See Places Creatively and Put Images to the Landscapes of Your Mind
Are you “ well-grounded”? Do you “know your turf ”? What does it mean to “feel at home”? All these phrases stress the desire to know where one is in the universe — physically, spiritually and creatively. Without a doubt, a sense of place goes way beyond what GPS can provide. The following geography art prompts will help you explore that all-important sense, from seeing the places around you in a more inspired way and to ‘map’ your inner landscape with your art.
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Throw scale out the window and create a map that puts large the places with significance to you. Make small (or cast in a new light) the places that aren’t your favorites.
Use personal symbolism as point of interest on your map. For example, your favorite flowers in bloom for a place that represents good vibes and great times. Use the techniques from Paint Watercolor Flowers to render your blooms just the way you want.
Try a diﬀerent type of illustrated “map” — one of a nongeographic space, such as your dreams or fears. You could also chart a nongeographic route, like your thought process when planning dinner.
This is a great chance to explore mixed media, with the addition of collage pieces, stickers or photographs. Also think of a map in a new way — more of a flowchart or a series of “routes” intertwining.
#3 Make Sense of It All
If you typically lean toward representational art, try going abstract to convey what’s powerful and memorable to you about a particular place. For inspiration, use all your senses.
Think of scents, sounds, colors and textures you associate with that place. Make your depiction as rich as you can by simply staying attentive to all the things evoked by the place you have in mind.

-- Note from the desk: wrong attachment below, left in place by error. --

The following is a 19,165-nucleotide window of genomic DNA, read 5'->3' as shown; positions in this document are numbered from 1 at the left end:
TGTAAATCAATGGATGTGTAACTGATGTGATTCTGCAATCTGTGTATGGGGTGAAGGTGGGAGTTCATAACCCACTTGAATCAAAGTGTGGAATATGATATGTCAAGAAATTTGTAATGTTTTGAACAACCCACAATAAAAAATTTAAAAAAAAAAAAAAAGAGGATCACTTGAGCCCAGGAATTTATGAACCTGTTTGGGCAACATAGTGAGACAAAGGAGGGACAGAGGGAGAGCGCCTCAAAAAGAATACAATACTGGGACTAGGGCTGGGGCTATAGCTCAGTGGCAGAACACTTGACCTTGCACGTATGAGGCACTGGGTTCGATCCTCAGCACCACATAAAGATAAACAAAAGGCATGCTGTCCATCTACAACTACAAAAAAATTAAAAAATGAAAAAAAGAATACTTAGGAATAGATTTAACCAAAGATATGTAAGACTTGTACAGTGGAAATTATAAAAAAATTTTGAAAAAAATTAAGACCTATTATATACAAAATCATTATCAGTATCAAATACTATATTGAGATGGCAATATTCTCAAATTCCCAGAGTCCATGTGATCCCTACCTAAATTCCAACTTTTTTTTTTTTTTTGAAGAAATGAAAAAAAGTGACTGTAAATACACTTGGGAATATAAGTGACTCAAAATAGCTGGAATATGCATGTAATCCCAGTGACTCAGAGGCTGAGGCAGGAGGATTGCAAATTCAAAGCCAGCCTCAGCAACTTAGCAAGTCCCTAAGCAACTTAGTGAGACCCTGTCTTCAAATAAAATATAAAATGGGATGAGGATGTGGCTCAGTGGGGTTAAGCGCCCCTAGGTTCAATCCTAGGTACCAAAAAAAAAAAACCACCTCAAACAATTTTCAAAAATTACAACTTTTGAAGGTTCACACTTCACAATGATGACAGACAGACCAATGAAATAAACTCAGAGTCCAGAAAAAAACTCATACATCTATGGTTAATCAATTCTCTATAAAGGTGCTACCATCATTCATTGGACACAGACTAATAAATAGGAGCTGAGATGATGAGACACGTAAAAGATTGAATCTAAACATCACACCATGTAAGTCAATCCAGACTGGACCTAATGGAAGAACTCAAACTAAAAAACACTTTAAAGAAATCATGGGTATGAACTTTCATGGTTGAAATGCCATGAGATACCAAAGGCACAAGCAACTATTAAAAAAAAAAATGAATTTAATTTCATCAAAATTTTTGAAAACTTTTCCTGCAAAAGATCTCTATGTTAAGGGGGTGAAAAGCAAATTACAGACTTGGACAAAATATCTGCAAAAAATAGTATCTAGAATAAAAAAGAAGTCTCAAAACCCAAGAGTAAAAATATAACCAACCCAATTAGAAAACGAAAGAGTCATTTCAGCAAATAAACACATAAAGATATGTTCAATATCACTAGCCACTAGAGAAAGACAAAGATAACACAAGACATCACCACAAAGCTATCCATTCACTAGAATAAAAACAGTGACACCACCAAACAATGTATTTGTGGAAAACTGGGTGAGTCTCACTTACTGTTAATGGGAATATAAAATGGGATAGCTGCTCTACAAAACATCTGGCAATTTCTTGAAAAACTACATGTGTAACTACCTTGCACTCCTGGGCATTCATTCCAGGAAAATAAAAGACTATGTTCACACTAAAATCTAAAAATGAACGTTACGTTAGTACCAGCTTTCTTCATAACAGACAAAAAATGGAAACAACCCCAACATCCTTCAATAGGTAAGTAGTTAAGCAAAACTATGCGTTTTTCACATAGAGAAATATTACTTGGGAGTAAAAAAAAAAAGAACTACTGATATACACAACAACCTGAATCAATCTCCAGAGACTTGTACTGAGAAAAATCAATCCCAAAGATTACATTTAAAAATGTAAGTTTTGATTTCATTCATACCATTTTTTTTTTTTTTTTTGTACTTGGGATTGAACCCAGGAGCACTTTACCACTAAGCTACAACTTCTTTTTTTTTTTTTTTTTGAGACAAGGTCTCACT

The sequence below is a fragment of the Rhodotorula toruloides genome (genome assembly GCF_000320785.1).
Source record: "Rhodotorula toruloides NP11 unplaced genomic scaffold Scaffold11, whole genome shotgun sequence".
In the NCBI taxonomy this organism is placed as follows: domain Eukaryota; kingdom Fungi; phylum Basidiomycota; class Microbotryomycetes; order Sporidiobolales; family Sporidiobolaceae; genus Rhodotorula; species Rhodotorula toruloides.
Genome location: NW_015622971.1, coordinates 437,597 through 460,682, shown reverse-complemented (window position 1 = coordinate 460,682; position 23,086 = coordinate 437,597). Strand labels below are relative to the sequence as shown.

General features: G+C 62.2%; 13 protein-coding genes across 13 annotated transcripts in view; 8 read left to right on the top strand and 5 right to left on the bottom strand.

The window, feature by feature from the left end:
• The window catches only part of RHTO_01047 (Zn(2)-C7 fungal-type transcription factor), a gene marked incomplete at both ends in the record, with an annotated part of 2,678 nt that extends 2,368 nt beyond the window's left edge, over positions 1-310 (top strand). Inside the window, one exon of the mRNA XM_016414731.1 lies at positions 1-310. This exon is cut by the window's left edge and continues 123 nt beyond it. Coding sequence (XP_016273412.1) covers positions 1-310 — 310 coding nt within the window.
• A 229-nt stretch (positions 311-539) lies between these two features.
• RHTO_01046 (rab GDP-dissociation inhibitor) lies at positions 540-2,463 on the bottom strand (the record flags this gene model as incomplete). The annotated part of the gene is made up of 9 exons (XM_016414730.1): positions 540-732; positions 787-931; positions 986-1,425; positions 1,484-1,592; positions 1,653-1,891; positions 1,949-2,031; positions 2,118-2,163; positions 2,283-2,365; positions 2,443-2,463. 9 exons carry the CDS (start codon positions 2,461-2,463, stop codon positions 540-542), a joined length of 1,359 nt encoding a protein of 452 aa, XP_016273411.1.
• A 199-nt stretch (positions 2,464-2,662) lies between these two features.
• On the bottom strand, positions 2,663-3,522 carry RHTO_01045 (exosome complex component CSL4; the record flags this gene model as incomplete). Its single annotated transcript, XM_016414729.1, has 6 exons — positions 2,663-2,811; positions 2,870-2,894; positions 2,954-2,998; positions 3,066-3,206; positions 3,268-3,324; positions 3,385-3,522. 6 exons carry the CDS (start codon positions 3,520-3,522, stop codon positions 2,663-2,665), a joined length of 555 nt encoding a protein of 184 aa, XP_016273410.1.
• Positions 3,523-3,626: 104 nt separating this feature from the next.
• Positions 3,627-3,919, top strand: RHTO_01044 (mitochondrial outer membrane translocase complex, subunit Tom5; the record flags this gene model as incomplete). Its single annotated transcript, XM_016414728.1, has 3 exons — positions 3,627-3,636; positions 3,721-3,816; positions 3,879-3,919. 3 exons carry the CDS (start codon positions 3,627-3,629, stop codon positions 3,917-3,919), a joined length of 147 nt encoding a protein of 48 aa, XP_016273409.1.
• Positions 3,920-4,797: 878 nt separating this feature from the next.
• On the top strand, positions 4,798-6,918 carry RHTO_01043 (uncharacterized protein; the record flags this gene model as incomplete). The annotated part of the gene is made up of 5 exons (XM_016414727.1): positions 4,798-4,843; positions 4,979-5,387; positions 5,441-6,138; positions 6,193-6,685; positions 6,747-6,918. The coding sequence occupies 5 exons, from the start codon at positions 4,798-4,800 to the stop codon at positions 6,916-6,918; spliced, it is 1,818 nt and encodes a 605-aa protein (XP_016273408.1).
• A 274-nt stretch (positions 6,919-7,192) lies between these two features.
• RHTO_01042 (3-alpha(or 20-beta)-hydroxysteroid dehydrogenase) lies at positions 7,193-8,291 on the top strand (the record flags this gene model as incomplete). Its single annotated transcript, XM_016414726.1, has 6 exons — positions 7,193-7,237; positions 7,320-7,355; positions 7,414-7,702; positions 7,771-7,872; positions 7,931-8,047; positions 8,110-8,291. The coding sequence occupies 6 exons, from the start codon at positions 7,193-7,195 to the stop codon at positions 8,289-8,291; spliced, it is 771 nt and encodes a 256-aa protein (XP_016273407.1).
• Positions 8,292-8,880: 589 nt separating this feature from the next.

#4 Your Everyday Life
The places and structures that your locality is most known for may not be those that have the most meaning to you. Draw or paint a place or landmark in your community that conveys your more personal, everyday experience.
A nearby monument may not inspire you as much as the park where you walk your dog every day or the playground you visit with your grandchildren. What are the places that are touchstones for you in your day-to-day life? Give those places their due.
#5 Time Carries On
Cities and landscapes change over time. Create an artwork that suggests the passage of time for a speciﬁc location.
Watercolorist John Salminen painted a notorious landmark in Duluth over the course of forty years, changing dramatically the look and feel of each rendition.
#6 The Final Frontier
The universe is a big place. How would you depict a planet, the stars or the vastness of outer space? U.S. government-owned images on the NASA website are copyright-free, so you can copy them at will (but check the credit lines to confirm government ownership).
Take inspiration from science fiction to astronomy fact when creating this larger-than-life map. Ask yourself, what are the ways you can depict true vastness and the mysterious places beyond Earth?
#7 Let Repetition Reign
Create a series of works showing the same scene done in a variety of media, techniques or viewing angles. You can add to the series through the year to include diﬀerent seasons.
#9 Urban Attitude
Rudolf Stussi paints representationally, but his cityscapes seem to sway with the rhythms of life. What techniques can you use to give a cityscape a sense of vitality?
#10 Where’s the Mood Ring?
What mood are you in today? If that mood were a place, what would it look like? Is it a place you know or a composite of several places? Is it a real place or somewhere dreamy?
Draw or paint that place — or build a model of it.
Article by Holly Davis and first printed in Artists Magazine. Get your subscription now, and let the artistic inspiration and instruction greet you all year long.